Christmas shoppers and partygoers are facing a weekend of disruption to their festive plans as rail workers continue to take strike action.
Workers are continuing t heir 48-hour strike over pay, jobs and working conditions after talks between the leader of the Rail, Maritime and Transport union (RMT), train company employers and Rail Minister Huw Merriman failed to make a breakthrough.
Many trains will start later and finish earlier today while some parts of the country will have no service at all, potentially spelling misery for millions.
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Workers for the key companies running services in Greater Manchester - Northern, TransPennine Express and Avanti West Coast - are among the thousands to have walked out.
Rail timetables for the region have been crippled as the majority of timetabled services will not be running. Northern, TransPennine Express and Avanti West Coast have all urged members of the public not to travel by train if possible until Sunday.
Despite the strong words of warning from the north's rail operators, there are a handful of services running in Manchester today. Northern is running several services from Liverpool Lime Street to Manchester Airport via the city centre, as well as in the opposite direction. The final hourly service from Piccadilly to Liverpool leaves at 16.54, with the last service leaving Liverpool at 17.02.
TransPennine Express will be running a number of services each way between Manchester Airport and Preston, stopping at Piccadilly.
However, the disruption on the railways is likely to increase demand for taxis and buses around Greater Manchester on what is usually the busiest weekend of the year.
It could also serve as a blow to shops and hospitality businesses looking to boost trade in the key Christmas period.
Thousands of rail workers have already staged strikes this week as part of a long-running dispute.
Today is the fourth day of action this week and disruption is expected across the rest of the month due to an overtime ban by RMT members at 14 train operators.
RMT general secretary Mick Lynch said: "It’s better we are talking than not, so the rail minister convened a meeting on Thursday with the RMT representatives along Network Rail and the train operators. We exchanged some ideas and some possibilities, there was no negotiations at that, nothing arising tangible out of that.
“But what he did having heard that as the facilitator, as they describe themselves and the people that ultimately own the purse strings, is he invited us and requested that we get together and hold further talks going forward and we’ll do that in the next period if the companies want to get engaged in it.”
Strikes will also be carried out by members of the Transport Salaried Staffs Association (TSSA) at six train companies on Saturday in an ongoing dispute over pay, job security, and terms and conditions. The union accused the government of "harming the nation" by "blocking" talks to resolve the dispute.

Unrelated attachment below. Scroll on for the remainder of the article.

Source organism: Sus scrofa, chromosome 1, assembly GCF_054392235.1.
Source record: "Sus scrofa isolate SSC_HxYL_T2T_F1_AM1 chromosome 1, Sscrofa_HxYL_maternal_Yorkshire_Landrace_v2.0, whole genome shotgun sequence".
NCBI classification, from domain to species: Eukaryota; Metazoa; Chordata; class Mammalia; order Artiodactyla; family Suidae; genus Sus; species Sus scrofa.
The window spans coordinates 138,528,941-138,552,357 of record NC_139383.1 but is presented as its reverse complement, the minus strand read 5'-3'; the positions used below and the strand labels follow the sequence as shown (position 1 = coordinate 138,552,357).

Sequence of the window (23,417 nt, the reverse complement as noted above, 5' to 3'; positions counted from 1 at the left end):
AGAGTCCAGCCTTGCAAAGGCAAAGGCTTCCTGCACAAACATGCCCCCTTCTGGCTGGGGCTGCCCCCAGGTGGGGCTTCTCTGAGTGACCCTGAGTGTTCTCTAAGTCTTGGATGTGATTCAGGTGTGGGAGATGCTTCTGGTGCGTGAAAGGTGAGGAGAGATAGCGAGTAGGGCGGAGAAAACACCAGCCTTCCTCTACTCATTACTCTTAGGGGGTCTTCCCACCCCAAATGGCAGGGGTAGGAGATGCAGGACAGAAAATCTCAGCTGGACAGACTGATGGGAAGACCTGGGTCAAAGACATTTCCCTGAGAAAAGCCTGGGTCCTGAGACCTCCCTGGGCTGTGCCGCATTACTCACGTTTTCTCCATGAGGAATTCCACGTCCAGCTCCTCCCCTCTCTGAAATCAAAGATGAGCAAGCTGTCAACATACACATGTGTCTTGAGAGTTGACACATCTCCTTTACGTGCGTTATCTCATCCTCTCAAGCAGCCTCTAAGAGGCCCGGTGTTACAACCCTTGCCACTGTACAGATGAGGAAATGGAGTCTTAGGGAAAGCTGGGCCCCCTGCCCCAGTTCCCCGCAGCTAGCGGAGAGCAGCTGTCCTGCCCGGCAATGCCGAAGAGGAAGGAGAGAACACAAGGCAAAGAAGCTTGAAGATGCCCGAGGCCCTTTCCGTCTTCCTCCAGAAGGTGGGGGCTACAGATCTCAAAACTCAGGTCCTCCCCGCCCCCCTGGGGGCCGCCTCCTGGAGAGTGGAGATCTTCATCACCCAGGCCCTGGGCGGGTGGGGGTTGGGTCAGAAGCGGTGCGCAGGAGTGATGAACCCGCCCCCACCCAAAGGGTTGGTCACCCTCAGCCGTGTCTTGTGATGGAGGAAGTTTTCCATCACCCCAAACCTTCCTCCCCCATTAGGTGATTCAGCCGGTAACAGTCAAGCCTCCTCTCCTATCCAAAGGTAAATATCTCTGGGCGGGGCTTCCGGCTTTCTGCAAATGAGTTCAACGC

TSSA members at Avanti West Coast, c2c, East Midlands Railway, Southeastern, South Western Railway, and TransPennine Express will walk out for the day, hitting rail services on routes across the country. Meanwhile, industrial action short of strike is taking place at CrossCountry, Greater Anglia, Great Western Railway, GTR, LNER, Northern, and West Midlands Trains.
Frank Ward, TSSA interim general secretary, said: “Rail workers across the country deserve a pay rise and job security, especially so as the Tory cost-of-living crisis cripples household finances.
“This strike action was entirely avoidable. It beggars belief that the government has forced this industrial action on rail workers and the wider economy when they have had every opportunity and the ability to resolve the dispute. This Conservative Government is actively harming the nation with its reckless anti-worker agenda.
“As we have shown this week in Network Rail, our union can reach agreement with employers where there are genuine negotiations. It’s crystal clear that Rishi Sunak’s government is responsible for blocking negotiations with train companies and ruining Christmas for rail workers and passengers alike.”
Steve Montgomery, who chairs the Rail Delivery Group, said: “Regrettably, the RMT leadership’s refusal to put our proposed 8% pay offer to its membership means we are unable to reach a resolution at this stage, although we remain open to talks. With the deadline having passed where disruption could be avoided even if strikes were called off, our focus is on giving passengers the maximum possible certainty so they can make their festive plans.
“No-one wanted to see these strikes go ahead, and we can only apologise to passengers and to the many businesses who will be hit by this unnecessary and damaging disruption.
“We continue to urge RMT leaders to put our proposals to their members rather than condemning them to weeks of lost pay either side of Christmas during a cost-of-living crisis.”
Andrew Haines, Network Rail chief executive, said: “The RMT has deliberately chosen to try and ruin Christmas for millions of passengers and businesses. They’re also intent on inflicting a monumental act of harm on an industry still desperate to recover from post-Covid challenges by sabotaging a vital £100 million programme of rail upgrades planned for Christmas Day and Boxing Day. The industry will do all it can to keep services running and projects on-track but serious disruption is inevitable given the RMT’s action.
“In talks over the months we have sought to address all the RMT’s concerns by putting a decent pay rise on the table, guaranteeing a job for anyone that wants one, significantly raising base salaries for the lowest paid and offering a new, huge rail travel discount scheme for members, and their families. By any reasonable measure, we have put a fair deal on the table.”
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